SteamOS

From Wikipedia, the free encyclopedia

SteamOS
SteamOS 3.0 "holo" with the default Plasma desktop running on the Steam Deck
DeveloperValve, Collabora[1]
OS familyLinux (Unix-like)
Working stateCurrent
Source modelOpen source base system with closed source components
Initial releaseDecember 13, 2013; 10 years ago (2013-12-13)
Latest release3.5.7 (November 22, 2023; 2 months ago (2023-11-22)[2]) [±]
Latest preview3.5.16 Preview (February 2, 2024; 11 days ago (2024-02-02)[3]) [±]
Repositoryrepo.steampowered.com/steamos/ (Contains only up to SteamOS 2.0)
Marketing targetGaming, entertainment
Available inVarious
Package manager
Platformsx86-64
Kernel typeMonolithic (Linux)
UserlandGNU
Default
user interface
Steam (gaming mode)
Plasma (desktop mode)
Official websiteSteamOS

SteamOS is a Linux distribution developed by Valve. It incorporates Valve's popular namesake Steam video game storefront and is the primary operating system for the Steam Deck, Valve's portable gaming device, as well as Valve's earlier Steam Machines. SteamOS is open source with some closed source components.

SteamOS was originally built as a client for video game streaming over a local network from a gaming PC and was later extended to support some on-device gameplay, with the intent for lightweight, upgradeable PC's, known as Steam Machines, to run SteamOS for game streaming and local play. SteamOS versions 1.0, released in 2013, and 2.0, released in 2015, were based on the Debian distribution of Linux with GNOME desktop.[6] Valve encouraged developers to incorporate Linux compatibility into their releases to better support Linux gaming options, including SteamOS, with mixed success.

In February 2022, Valve released the Steam Deck gaming handheld, running a dramatically updated version of SteamOS, version 3.0, based on the Arch Linux distribution with the KDE Plasma environment pre-installed, as well as Valve's Proton compatibility layer, allowing many games designed for Windows to run natively on SteamOS.[7][8]

History[edit]

During a panel at LinuxCon on September 16, 2013, Valve co-founder and executive director Gabe Newell stated that he believed "Linux and open source are the future of gaming", going on to say that the company was aiding game developers who want to make games compatible with Linux, and that they would be making an announcement the following week related to introducing Linux into the living room.[9] On September 20, 2013, Valve posted a statement on its website titled The Steam Universe is Expanding in 2014 which teased three new announcements related to "even more ways to connect the dots for customers who want Steam in the living-room".[10][11] The first announcement was made on September 23 as SteamOS, with Valve saying they had "come to the conclusion that the environment best suited to delivering value to customers is an operating system built around Steam itself".[12] A large focus of the reveal was the openness of the operating system, with it being announced that users would be able to alter or replace any part of the software, and that it would be free.[13]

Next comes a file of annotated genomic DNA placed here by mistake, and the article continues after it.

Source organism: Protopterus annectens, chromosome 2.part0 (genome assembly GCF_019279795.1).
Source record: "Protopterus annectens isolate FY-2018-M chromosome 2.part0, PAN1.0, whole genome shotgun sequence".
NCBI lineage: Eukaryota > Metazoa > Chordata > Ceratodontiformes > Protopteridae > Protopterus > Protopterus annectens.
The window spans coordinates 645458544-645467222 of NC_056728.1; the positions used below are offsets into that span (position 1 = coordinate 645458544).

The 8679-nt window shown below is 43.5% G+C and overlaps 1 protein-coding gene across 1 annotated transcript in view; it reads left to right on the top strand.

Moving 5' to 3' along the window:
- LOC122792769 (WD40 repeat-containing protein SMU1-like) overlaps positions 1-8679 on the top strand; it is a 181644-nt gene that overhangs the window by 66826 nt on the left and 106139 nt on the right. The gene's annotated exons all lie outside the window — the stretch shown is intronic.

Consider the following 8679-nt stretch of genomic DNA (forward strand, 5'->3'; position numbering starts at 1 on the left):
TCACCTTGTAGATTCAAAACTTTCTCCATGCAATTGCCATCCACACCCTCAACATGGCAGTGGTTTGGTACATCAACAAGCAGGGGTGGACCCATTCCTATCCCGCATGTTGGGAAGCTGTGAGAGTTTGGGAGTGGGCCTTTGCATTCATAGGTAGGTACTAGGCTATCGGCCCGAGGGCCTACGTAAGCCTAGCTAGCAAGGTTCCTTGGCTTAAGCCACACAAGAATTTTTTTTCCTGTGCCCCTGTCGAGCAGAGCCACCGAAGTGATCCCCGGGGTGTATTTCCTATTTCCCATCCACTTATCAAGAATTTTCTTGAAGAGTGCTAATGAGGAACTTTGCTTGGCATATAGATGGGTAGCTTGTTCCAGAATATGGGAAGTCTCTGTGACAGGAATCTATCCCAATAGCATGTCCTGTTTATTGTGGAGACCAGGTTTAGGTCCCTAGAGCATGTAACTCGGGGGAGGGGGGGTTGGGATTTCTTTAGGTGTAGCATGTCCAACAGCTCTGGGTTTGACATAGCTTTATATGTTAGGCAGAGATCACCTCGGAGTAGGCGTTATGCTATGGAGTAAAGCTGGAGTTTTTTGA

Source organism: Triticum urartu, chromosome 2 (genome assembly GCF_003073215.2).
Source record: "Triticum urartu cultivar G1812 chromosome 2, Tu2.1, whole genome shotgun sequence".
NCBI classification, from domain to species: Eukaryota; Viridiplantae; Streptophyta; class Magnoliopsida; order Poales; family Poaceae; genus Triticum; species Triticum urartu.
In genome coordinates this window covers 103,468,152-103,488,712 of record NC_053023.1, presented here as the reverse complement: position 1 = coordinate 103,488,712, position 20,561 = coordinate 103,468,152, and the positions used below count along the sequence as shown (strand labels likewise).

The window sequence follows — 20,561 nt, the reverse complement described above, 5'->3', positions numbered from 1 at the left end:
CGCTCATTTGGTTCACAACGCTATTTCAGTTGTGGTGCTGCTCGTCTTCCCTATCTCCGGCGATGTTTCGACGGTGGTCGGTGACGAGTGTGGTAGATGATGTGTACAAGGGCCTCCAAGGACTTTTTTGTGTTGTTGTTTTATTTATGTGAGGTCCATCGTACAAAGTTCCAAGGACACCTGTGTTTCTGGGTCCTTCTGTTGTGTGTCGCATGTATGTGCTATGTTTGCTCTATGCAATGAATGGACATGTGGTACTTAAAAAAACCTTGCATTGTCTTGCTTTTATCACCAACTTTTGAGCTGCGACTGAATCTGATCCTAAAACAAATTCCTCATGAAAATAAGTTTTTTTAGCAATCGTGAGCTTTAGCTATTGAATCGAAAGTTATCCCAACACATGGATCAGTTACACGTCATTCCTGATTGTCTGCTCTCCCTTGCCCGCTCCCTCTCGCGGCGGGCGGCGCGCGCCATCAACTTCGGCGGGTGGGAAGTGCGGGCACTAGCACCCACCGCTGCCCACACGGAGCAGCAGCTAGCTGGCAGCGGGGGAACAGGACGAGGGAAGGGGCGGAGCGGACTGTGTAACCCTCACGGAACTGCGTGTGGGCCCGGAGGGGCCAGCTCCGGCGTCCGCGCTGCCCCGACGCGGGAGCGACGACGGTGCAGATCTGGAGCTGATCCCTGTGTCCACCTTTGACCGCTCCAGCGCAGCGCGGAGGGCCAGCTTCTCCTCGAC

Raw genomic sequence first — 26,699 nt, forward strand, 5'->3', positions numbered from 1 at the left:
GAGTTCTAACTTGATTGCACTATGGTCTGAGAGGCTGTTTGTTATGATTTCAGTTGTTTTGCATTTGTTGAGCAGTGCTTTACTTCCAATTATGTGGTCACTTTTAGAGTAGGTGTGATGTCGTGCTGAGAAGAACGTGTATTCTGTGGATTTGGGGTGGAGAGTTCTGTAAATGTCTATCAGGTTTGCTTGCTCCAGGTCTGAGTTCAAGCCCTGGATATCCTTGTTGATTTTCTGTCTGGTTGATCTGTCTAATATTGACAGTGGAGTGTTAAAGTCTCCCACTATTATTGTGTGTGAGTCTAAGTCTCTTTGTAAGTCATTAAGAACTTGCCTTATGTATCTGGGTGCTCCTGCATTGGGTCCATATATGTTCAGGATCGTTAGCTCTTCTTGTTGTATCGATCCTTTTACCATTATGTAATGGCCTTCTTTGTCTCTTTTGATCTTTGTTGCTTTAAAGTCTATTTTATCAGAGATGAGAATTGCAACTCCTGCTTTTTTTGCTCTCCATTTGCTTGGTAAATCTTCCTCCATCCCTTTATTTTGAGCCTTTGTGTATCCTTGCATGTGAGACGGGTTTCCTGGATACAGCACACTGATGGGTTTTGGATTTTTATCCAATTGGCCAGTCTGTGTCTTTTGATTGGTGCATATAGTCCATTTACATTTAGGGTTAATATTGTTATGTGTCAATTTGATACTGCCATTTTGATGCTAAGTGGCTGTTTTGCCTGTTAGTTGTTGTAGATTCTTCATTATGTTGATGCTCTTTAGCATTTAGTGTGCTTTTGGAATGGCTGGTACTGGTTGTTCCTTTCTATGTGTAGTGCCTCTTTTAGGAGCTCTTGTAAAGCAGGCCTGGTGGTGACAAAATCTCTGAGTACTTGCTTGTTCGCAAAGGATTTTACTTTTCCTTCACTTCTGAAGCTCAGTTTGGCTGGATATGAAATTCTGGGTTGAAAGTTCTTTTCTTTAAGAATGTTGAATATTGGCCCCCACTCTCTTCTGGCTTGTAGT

In October 2013, Valve announced Steam Dev Days; a two-day developer conference where video game developers could test and provide feedback on SteamOS and prototype Steam Machines.[14] In October 2013, Nvidia also announced their collaboration with Valve to support SteamOS with the help of a development suite called Nvidia GameWorks, incorporating PhysX, OptiX, VisualFX and other Nvidia-proprietary APIs and implementations thereof.[15]

Versions 1.0 and 2.0[edit]

In November 2013, Valve confirmed that they would not be making any exclusive games for SteamOS, and discouraged other developers from doing so, as it goes against their philosophy of selling games wherever customers are.[16] In December, Valve announced that a beta version of SteamOS would be released on December 13, 2013.[17] When this beta version (dubbed SteamOS 1.0) released, Valve encouraged customers unfamiliar with Linux to wait until 2014, and the release of SteamOS 2.0.[18]

Originally, video content such as television, movies and music were only available on SteamOS through Steam's store, which offered only a small number of films, or locally stored content. In October 2015, an update allowed Netflix and other DRM protected content to function in the native built-in browser.[19] SteamOS 2.0 installations recommended an Intel or AMD 64-bit capable processor, at least 4 gigabytes of RAM, 200 GB on one's hard disk, either an AMD Radeon 8500 or newer or an Nvidia Fermi graphics card (GeForce 400 series and GeForce 500 series) or newer,[20] a USB port and UEFI boot support.[21] A custom installer method was also made available through Valve's repositories, which could require additional configuration steps, allowing for smaller hard-disk sizes and non-UEFI motherboards.[22][23]